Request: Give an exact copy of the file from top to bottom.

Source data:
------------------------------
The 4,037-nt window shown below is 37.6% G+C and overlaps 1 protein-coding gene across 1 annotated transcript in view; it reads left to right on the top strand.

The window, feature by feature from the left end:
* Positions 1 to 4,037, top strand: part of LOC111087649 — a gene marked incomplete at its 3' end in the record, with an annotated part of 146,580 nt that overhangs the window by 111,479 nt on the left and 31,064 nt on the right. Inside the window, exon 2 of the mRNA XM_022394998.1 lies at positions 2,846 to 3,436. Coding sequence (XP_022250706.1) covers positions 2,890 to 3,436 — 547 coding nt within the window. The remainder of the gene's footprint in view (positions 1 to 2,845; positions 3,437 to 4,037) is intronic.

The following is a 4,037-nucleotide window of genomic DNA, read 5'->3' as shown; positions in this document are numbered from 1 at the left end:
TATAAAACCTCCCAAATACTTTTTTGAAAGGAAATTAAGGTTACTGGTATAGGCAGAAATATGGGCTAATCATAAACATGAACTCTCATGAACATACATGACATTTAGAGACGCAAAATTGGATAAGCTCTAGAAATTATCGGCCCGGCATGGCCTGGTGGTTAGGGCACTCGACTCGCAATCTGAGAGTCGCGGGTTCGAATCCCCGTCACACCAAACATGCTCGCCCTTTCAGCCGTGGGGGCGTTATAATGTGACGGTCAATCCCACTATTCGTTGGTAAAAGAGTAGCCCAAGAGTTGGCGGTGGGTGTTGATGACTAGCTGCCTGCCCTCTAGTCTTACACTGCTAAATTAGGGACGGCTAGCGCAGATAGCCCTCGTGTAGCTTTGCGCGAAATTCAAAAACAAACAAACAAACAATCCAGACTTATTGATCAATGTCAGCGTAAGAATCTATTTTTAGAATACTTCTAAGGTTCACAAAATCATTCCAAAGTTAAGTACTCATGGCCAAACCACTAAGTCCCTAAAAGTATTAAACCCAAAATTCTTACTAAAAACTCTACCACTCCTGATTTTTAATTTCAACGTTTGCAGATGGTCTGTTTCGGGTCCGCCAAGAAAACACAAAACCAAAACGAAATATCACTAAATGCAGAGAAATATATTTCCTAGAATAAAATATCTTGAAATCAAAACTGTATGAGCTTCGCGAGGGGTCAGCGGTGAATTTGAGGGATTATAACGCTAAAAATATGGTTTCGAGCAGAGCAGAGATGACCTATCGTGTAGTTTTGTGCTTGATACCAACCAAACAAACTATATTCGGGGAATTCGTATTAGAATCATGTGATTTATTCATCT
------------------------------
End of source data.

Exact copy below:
The 4,037-nt window shown below is 37.6% G+C and overlaps 1 protein-coding gene across 1 annotated transcript in view; it reads left to right on the top strand.

The window, feature by feature from the left end:
* Positions 1 to 4,037, top strand: part of LOC111087649 — a gene marked incomplete at its 3' end in the record, with an annotated part of 146,580 nt that overhangs the window by 111,479 nt on the left and 31,064 nt on the right. Inside the window, exon 2 of the mRNA XM_022394998.1 lies at positions 2,846 to 3,436. Coding sequence (XP_022250706.1) covers positions 2,890 to 3,436 — 547 coding nt within the window. The remainder of the gene's footprint in view (positions 1 to 2,845; positions 3,437 to 4,037) is intronic.

The following is a 4,037-nucleotide window of genomic DNA, read 5'->3' as shown; positions in this document are numbered from 1 at the left end:
TATAAAACCTCCCAAATACTTTTTTGAAAGGAAATTAAGGTTACTGGTATAGGCAGAAATATGGGCTAATCATAAACATGAACTCTCATGAACATACATGACATTTAGAGACGCAAAATTGGATAAGCTCTAGAAATTATCGGCCCGGCATGGCCTGGTGGTTAGGGCACTCGACTCGCAATCTGAGAGTCGCGGGTTCGAATCCCCGTCACACCAAACATGCTCGCCCTTTCAGCCGTGGGGGCGTTATAATGTGACGGTCAATCCCACTATTCGTTGGTAAAAGAGTAGCCCAAGAGTTGGCGGTGGGTGTTGATGACTAGCTGCCTGCCCTCTAGTCTTACACTGCTAAATTAGGGACGGCTAGCGCAGATAGCCCTCGTGTAGCTTTGCGCGAAATTCAAAAACAAACAAACAAACAATCCAGACTTATTGATCAATGTCAGCGTAAGAATCTATTTTTAGAATACTTCTAAGGTTCACAAAATCATTCCAAAGTTAAGTACTCATGGCCAAACCACTAAGTCCCTAAAAGTATTAAACCCAAAATTCTTACTAAAAACTCTACCACTCCTGATTTTTAATTTCAACGTTTGCAGATGGTCTGTTTCGGGTCCGCCAAGAAAACACAAAACCAAAACGAAATATCACTAAATGCAGAGAAATATATTTCCTAGAATAAAATATCTTGAAATCAAAACTGTATGAGCTTCGCGAGGGGTCAGCGGTGAATTTGAGGGATTATAACGCTAAAAATATGGTTTCGAGCAGAGCAGAGATGACCTATCGTGTAGTTTTGTGCTTGATACCAACCAAACAAACTATATTCGGGGAATTCGTATTAGAATCATGTGATTTATTCATCT